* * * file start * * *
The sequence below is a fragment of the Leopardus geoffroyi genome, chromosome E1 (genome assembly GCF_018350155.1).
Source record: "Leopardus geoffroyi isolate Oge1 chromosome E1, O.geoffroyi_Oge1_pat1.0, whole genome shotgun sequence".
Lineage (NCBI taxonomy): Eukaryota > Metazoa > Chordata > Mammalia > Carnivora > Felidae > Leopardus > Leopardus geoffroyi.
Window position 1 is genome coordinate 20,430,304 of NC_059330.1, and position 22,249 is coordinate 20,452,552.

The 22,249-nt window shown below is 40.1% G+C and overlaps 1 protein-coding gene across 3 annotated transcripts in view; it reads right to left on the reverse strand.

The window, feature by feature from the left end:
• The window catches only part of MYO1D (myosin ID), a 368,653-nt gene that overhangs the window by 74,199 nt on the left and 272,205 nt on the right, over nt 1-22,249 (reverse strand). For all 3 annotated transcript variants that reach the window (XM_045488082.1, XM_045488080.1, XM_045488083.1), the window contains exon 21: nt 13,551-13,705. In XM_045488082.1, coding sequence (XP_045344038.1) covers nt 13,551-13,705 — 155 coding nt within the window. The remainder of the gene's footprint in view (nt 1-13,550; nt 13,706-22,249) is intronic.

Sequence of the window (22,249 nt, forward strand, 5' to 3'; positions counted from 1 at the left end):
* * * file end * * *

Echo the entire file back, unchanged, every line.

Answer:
The sequence below is a fragment of the Leopardus geoffroyi genome, chromosome E1 (genome assembly GCF_018350155.1).
Source record: "Leopardus geoffroyi isolate Oge1 chromosome E1, O.geoffroyi_Oge1_pat1.0, whole genome shotgun sequence".
Lineage (NCBI taxonomy): Eukaryota > Metazoa > Chordata > Mammalia > Carnivora > Felidae > Leopardus > Leopardus geoffroyi.
Window position 1 is genome coordinate 20,430,304 of NC_059330.1, and position 22,249 is coordinate 20,452,552.

The 22,249-nt window shown below is 40.1% G+C and overlaps 1 protein-coding gene across 3 annotated transcripts in view; it reads right to left on the reverse strand.

The window, feature by feature from the left end:
• The window catches only part of MYO1D (myosin ID), a 368,653-nt gene that overhangs the window by 74,199 nt on the left and 272,205 nt on the right, over nt 1-22,249 (reverse strand). For all 3 annotated transcript variants that reach the window (XM_045488082.1, XM_045488080.1, XM_045488083.1), the window contains exon 21: nt 13,551-13,705. In XM_045488082.1, coding sequence (XP_045344038.1) covers nt 13,551-13,705 — 155 coding nt within the window. The remainder of the gene's footprint in view (nt 1-13,550; nt 13,706-22,249) is intronic.

Sequence of the window (22,249 nt, forward strand, 5' to 3'; positions counted from 1 at the left end):